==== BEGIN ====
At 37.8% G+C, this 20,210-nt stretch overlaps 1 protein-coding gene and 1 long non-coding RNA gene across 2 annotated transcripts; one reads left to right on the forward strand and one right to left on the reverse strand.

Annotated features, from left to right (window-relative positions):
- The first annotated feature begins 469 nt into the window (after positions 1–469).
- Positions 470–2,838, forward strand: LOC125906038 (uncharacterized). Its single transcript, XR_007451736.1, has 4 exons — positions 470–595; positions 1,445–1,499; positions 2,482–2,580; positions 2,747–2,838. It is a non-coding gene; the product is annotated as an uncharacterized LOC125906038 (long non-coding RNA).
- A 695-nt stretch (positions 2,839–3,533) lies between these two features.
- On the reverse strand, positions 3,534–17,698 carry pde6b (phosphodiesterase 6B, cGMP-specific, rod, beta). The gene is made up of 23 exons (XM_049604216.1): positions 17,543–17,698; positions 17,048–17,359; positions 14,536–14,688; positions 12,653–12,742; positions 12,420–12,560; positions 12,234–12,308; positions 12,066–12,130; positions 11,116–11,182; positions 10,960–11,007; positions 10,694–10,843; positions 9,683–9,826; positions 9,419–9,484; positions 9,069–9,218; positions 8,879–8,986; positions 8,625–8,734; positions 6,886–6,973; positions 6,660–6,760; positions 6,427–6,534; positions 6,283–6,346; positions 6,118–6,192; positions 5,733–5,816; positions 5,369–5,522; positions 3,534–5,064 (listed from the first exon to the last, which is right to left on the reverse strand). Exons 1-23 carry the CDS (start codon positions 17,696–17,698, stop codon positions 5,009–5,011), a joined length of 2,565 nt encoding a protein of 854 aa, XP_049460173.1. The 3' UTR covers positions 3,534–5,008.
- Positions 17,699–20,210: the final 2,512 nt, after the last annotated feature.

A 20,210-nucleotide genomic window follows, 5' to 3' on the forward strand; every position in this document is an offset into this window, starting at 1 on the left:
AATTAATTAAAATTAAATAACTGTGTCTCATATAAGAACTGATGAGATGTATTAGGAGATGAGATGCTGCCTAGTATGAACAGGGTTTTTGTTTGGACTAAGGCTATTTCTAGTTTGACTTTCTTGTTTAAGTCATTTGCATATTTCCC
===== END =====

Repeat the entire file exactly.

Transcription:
At 37.8% G+C, this 20,210-nt stretch overlaps 1 protein-coding gene and 1 long non-coding RNA gene across 2 annotated transcripts; one reads left to right on the forward strand and one right to left on the reverse strand.

Annotated features, from left to right (window-relative positions):
- The first annotated feature begins 469 nt into the window (after positions 1–469).
- Positions 470–2,838, forward strand: LOC125906038 (uncharacterized). Its single transcript, XR_007451736.1, has 4 exons — positions 470–595; positions 1,445–1,499; positions 2,482–2,580; positions 2,747–2,838. It is a non-coding gene; the product is annotated as an uncharacterized LOC125906038 (long non-coding RNA).
- A 695-nt stretch (positions 2,839–3,533) lies between these two features.
- On the reverse strand, positions 3,534–17,698 carry pde6b (phosphodiesterase 6B, cGMP-specific, rod, beta). The gene is made up of 23 exons (XM_049604216.1): positions 17,543–17,698; positions 17,048–17,359; positions 14,536–14,688; positions 12,653–12,742; positions 12,420–12,560; positions 12,234–12,308; positions 12,066–12,130; positions 11,116–11,182; positions 10,960–11,007; positions 10,694–10,843; positions 9,683–9,826; positions 9,419–9,484; positions 9,069–9,218; positions 8,879–8,986; positions 8,625–8,734; positions 6,886–6,973; positions 6,660–6,760; positions 6,427–6,534; positions 6,283–6,346; positions 6,118–6,192; positions 5,733–5,816; positions 5,369–5,522; positions 3,534–5,064 (listed from the first exon to the last, which is right to left on the reverse strand). Exons 1-23 carry the CDS (start codon positions 17,696–17,698, stop codon positions 5,009–5,011), a joined length of 2,565 nt encoding a protein of 854 aa, XP_049460173.1. The 3' UTR covers positions 3,534–5,008.
- Positions 17,699–20,210: the final 2,512 nt, after the last annotated feature.

A 20,210-nucleotide genomic window follows, 5' to 3' on the forward strand; every position in this document is an offset into this window, starting at 1 on the left:
AATTAATTAAAATTAAATAACTGTGTCTCATATAAGAACTGATGAGATGTATTAGGAGATGAGATGCTGCCTAGTATGAACAGGGTTTTTGTTTGGACTAAGGCTATTTCTAGTTTGACTTTCTTGTTTAAGTCATTTGCATATTTCCC